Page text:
Focused on storytelling at home with the family – this is a good book for learning storytelling as well. Using series of journeys in imagination – assembling a storyteller’s toolkit both inner (memory, imagination and visualization) and outer (voice, gesture and movement.) Thanks to August House for keeping this book in print!


  • Len Cabral’s Storytelling Book
    by Len Cabral (Neal-Schuman, May 1997 – ISBN 1555702538)

    This book teaches you to act out a story and interact with your audience rather than just reading to them. Most of the stories are accompanied by a “Telling Guide” appearing in the right hand column of each page which explains step-by-step how to tell the tale and a “Teaching Guide” which offers suggestions for related activities and ideas for discussion. The book begins with some very simple tales and progresses in the level of interactivity so you can move on to more advanced techniques as you become more comfortable and experienced. A couple of dozen multicultural tales are included.


  • Pete Seeger’s Storytelling Book
    by Pete Seeger (Harcourt Brace., 2000)
    ISDN 015100370X

    This is a nice collection of a variety of stories, many originating in this well known folksinger’s own childhood. There are everything from family stories to versions of Bible tales to stories inspired by songs, history, legends, and Seeger’s own imagination. In an introduction to each chapter, Seeger explains the source of the tales and offers suggestions for scouting similar ones. Each story, easy to learn, and ready to read aloud or tell, concludes with possible variations, themes, morals, and, sometimes, music. Valuable for parents, teachers, camp counselors, and librarians, this cozy collection will not only be a ready resource but also may encourage novice storytellers to strike out on their own as well.


  • The Art of the Storyteller
    by Marie L. Shedlock (Dover Books)
    ISBN 0-486-20635-1

    A classic book by one of the founders of American storytelling written in 1915 but still one of the most readable books on the subject in print. Both the practical how-to’s and an excellent selection of stories. You can probably find this one in the library, if not in a used bookstore nearby, though it remains available from Dover Books (11 East 2nd St., Mineloa, N.Y. 11501 – no phone orders accepted), which have also kept available Joseph Jacob’s English folklore books, Andrew Lang’s Fairy Tale books of many colors, and Howard Pyle’s Arthur and Robin Hood books – look in their section on Children’s Books.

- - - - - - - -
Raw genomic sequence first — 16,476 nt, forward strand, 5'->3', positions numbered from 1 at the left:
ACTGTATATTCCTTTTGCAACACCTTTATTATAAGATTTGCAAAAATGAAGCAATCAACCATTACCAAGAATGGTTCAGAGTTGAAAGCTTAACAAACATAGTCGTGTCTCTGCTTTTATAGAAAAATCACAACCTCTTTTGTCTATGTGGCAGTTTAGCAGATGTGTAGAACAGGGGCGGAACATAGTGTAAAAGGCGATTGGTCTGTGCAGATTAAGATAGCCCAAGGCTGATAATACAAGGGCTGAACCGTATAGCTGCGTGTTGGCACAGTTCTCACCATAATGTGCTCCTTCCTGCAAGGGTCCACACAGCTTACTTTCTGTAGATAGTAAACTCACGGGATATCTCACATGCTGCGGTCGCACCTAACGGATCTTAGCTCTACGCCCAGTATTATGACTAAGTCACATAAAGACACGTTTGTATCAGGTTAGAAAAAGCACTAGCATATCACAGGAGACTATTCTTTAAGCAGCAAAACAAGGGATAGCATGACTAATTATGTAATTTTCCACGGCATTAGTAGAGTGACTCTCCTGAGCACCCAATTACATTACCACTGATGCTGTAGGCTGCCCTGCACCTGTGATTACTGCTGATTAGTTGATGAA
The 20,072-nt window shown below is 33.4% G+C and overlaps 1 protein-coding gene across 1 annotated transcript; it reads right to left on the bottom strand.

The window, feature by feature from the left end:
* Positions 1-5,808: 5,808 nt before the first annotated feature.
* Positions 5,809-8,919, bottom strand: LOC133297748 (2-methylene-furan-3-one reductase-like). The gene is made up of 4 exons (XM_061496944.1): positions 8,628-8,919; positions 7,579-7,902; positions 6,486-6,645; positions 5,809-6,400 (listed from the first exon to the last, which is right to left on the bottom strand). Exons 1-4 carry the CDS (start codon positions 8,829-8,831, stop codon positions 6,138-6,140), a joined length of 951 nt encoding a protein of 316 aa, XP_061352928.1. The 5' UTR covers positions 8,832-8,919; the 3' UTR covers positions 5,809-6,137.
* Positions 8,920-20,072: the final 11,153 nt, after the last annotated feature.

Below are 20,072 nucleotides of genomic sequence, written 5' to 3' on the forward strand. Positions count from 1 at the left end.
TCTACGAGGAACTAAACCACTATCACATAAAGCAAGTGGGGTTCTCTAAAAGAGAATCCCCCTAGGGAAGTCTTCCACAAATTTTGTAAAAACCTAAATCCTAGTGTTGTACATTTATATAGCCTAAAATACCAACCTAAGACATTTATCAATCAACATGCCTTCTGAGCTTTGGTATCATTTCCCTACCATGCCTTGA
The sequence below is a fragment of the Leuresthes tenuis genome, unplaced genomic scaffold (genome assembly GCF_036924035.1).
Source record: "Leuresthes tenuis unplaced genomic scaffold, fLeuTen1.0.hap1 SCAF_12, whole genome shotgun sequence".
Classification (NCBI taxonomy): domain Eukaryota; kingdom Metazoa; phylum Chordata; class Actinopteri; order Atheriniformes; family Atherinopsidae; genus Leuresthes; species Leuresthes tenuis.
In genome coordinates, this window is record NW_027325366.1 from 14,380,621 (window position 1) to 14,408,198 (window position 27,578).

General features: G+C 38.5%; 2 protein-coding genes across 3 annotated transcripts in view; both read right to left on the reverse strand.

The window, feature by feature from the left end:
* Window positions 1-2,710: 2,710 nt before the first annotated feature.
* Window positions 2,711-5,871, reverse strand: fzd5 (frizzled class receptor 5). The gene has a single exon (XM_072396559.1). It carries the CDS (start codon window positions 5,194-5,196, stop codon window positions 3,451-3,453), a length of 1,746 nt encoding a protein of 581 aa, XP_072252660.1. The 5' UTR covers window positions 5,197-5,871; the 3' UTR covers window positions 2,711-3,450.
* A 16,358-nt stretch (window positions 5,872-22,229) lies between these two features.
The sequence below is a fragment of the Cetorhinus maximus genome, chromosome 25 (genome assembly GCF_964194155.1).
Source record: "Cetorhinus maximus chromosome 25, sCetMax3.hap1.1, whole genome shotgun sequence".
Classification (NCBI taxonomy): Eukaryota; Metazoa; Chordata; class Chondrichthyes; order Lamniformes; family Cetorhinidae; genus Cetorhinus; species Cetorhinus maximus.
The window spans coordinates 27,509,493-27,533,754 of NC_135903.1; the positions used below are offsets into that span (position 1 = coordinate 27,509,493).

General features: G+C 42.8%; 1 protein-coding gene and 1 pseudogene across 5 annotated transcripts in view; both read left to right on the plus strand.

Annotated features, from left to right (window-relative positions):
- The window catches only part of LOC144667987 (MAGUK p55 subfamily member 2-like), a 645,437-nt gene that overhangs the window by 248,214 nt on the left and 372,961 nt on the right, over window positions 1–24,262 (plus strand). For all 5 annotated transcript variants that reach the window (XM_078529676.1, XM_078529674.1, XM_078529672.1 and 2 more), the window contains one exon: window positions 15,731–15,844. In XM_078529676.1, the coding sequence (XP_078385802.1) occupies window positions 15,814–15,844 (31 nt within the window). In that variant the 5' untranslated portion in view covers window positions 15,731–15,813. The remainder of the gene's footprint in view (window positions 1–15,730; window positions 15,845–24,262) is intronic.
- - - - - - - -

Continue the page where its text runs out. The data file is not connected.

• Just Enough To Make A Story: A Sourcebook for Storytelling
    by Nancy Schimmel (Sisters Choice Press., 1992)
    ISDN 093216403X

    Learning how to tell a story can make you a more effective orator and conversationalist, as well as helping you share your own life experiences and those of your family. In simple and elegant style, Nancy Schimmel relates the process of storytelling from choosing and learning a story to telling one. This is a terrific sourcebook with plenty of ideas to get you going and reading lists at the end of each section, including a four page listing of sources for stories involving strong and active heroines.


  • The Way of the Storyteller
    by Ruth Sawyer – Back in Print!! (Penguin USA, 1998) ISBN: 0140044361

    This book first written in 1942 has be reprinted numerous times and is truely a classic! A series of essays on the nature and power of storytelling that have inspired several generations of tellers, combined with eleven excellent stories. Her chapter on how to abolish technique is heavily underlined in my copy. Reread this book often, and put quotations from it on your wall. Just as I have on my website.



Listening/Watching: Storytelling Online

The Moth: True Stories Told Live Acclaimed radio broadcasting of storytellers sharing human experience tales before live audiences. This is another addictive site! – you will be drawn in “like moths to a flame.” The Moth Radio Hour information, program archive and local station carriage details can be found at:

This American Life This is a great source for stories told on the radio. Multiple audio recordings, many topics from different people telling (mostly) true stories; a fascinating and entertaining experience.

RISK: True Tales Boldly Told  “RISK! is a live show and podcast where people tell true stories they never thought they’d dare to share in public, hosted by Kevin Allison of the legendary TV sketch comedy troupe, The State.”

RADIOLAB “Radiolab is a show about curiosity. Where sound illuminates ideas, and the boundaries blur between science, philosophy, and human experience”. Stories are key to the Radiolab show and are used in such a way as to capture our imaginations and aid our understanding of the featured topic.  From the famous TED Talks – a great range of examples of storytelling. Showcases presentations with stories ranging from personal history, family history, modern events and explanations. It is a great place to get motivation and inspiration for your own story. Be careful….you can get completely absorbed by searching talks at TED….a never ending source of incredible presentations.

The Art of Storytelling Show Numerous interviews with people in the storytelling world. Many interviews are available directly on this site, others available via download. Huge selection of topics. Podcasts with host, Eric (Brother) Wolf. Amphitheater podcast. Interviews and discussions on the art of storytelling.


Effective Storywriting - A Manual For Beginners

Effective storytelling is a fine and beautiful art. A well-developed and presented story can cut across age barriers and will hold the interest and reach its listeners. Stories will be remembered long after other orations. Knowing and applying the basics of storytelling will strengthen your stories.